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The Nelson-Atkins Museum of Art

Lady’s Coat Embroidered with Theater Images, China, mid-19th century, Qing Dynasty (1644–1911), embroidered satin, 42 inches (106.68 cm), The Nelson-Atkins Museum of Art, Kansas City, Missouri, Gift of Adela Van Horn, 45-34

Glamorous Women: Gender and Fashion in Chinese Art

November 18, 2023 – May 19, 2024

As early as 600 B.C.E., Chinese women’s roles in society were primarily centered within the home and their contributions to society were largely overlooked. However, art depicting women and fashions created by and for women underscore their crucial impact as tastemakers in visual culture from the 1100s to 1800s. By the 1800s, women used fashion and accessories to transform themselves from muted muses to fashionable trendsetters in Chinese society.

By looking closely at visual clues and symbolism embedded within these works, we can learn more about women’s lives, their beauty ideals, and their overall influence on art and culture. Viewed together, we see how women impacted Chinese art and culture much more fully than what we know from written history.

NelsonAtkins_PalaceladiesAfter Zhou Fang, Chinese (730 – 800 C.E.), Palace Ladies Tuning the Lute, Song Dynasty (960-1279), 12th c., handscroll; ink and color on silk, 11 x 29 5/8 in. (28 x 75.3 cm); The Nelson-Atkins Museum of Art, Kansas City, Missouri; Purchase: William Rockhill Nelson Trust, 32-159/1

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Sonam Dolma Brauen (Swiss, born in Tibet, 1953), My Father’s Death, 2010 (details), cloth and plaster, 49 cast-off monk’s robes, 2 vests, and 9 molded plaster tsa tsa, dimensions variable; The Nelson-Atkins Museum of Art, Gift of Sonam Dolma and Martin Brauen in honor of Leesa Fanning, 2020.19.1-60; Photo by Martin Brauen, Bern, Switzerland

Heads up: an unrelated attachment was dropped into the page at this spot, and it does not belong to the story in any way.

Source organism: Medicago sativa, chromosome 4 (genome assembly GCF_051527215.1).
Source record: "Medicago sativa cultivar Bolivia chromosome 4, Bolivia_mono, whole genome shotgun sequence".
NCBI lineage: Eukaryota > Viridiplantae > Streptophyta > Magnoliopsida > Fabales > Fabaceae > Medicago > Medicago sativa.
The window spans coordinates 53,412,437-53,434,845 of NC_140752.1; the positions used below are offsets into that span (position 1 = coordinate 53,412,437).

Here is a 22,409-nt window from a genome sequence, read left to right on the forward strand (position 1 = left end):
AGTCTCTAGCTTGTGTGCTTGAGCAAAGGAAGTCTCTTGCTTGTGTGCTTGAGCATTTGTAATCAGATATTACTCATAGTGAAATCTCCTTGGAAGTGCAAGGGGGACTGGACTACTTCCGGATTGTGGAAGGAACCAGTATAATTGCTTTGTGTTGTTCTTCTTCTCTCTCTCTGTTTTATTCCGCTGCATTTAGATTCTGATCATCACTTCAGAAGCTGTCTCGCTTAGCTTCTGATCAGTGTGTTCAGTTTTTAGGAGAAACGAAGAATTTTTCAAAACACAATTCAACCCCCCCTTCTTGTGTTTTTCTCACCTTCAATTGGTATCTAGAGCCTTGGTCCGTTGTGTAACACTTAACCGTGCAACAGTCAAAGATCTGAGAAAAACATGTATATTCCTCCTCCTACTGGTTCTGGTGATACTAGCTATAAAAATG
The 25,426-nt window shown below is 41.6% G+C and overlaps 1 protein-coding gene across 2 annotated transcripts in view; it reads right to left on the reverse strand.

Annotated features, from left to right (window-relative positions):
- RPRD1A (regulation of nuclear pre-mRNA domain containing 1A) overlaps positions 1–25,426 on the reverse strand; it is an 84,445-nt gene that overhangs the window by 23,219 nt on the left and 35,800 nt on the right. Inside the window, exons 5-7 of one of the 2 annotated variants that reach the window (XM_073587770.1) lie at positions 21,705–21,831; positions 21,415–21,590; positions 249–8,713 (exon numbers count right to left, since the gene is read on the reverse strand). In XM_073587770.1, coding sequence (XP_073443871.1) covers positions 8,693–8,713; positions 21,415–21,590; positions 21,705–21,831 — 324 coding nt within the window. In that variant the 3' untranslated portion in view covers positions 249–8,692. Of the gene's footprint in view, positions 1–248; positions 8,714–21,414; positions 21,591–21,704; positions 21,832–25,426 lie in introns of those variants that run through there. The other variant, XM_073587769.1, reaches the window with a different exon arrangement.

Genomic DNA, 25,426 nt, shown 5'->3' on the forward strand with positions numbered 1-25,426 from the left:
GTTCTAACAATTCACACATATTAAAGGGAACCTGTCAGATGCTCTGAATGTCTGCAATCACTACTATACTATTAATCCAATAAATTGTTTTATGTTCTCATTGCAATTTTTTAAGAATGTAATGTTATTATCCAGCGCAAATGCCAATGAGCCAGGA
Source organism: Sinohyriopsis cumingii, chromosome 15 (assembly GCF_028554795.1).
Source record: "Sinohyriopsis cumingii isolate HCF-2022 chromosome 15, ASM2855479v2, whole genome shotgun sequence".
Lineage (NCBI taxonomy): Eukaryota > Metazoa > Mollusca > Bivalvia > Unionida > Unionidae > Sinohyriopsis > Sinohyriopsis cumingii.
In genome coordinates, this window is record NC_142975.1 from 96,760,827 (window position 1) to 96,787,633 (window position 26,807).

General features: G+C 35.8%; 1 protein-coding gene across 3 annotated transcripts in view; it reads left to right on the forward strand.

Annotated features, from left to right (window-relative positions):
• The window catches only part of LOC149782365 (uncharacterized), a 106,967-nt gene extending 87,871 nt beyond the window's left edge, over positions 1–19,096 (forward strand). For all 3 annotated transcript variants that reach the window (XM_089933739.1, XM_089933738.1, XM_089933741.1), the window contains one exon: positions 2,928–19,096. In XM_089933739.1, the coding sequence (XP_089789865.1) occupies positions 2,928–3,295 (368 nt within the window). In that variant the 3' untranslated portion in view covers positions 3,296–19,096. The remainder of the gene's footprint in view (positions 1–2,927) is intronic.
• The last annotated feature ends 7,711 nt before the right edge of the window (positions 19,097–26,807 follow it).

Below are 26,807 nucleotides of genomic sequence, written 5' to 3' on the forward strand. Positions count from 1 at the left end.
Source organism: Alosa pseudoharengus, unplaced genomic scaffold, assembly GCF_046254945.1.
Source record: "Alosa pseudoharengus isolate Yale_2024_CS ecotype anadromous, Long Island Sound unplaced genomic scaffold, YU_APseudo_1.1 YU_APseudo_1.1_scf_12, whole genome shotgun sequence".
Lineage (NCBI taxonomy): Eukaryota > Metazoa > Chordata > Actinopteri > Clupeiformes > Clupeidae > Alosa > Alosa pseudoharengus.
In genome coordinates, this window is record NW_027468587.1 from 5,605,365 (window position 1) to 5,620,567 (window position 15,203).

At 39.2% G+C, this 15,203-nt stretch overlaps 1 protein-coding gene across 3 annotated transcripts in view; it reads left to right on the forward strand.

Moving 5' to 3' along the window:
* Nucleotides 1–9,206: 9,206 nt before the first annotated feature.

Sonam Dolma Brauen, My Father’s Death

October 28, 2023 – November 11, 2024

Personal biographies, political histories, and Tibetan Buddhist beliefs and practices inform Sonam Dolma Brauen’s sculpture My Father’s Death (2010). Born in 1953 in Tibet, Sonam and her family fled their homeland when she was a child. Assembled with robes donated by Tibetan monks and tsa tsas, molded objects used as votive offerings, My Father’s Death commemorates Sonam’s own father, Tsering Dhondup, who died a few years after the family came to India as refugees.

The exhibition pairs Sonam’s work with Buddhist sculptures from Nepal and Tibet, offering visitors the opportunity to contemplate how concepts of consecration, relics, and commemoration are explored in Buddhist art and ritual practices across time.

This exhibition is generously sponsored in Kansas City by Lilly Endowment, Inc., Evelyn Craft Belger and Richard Belger, and the Fondation Foyer.

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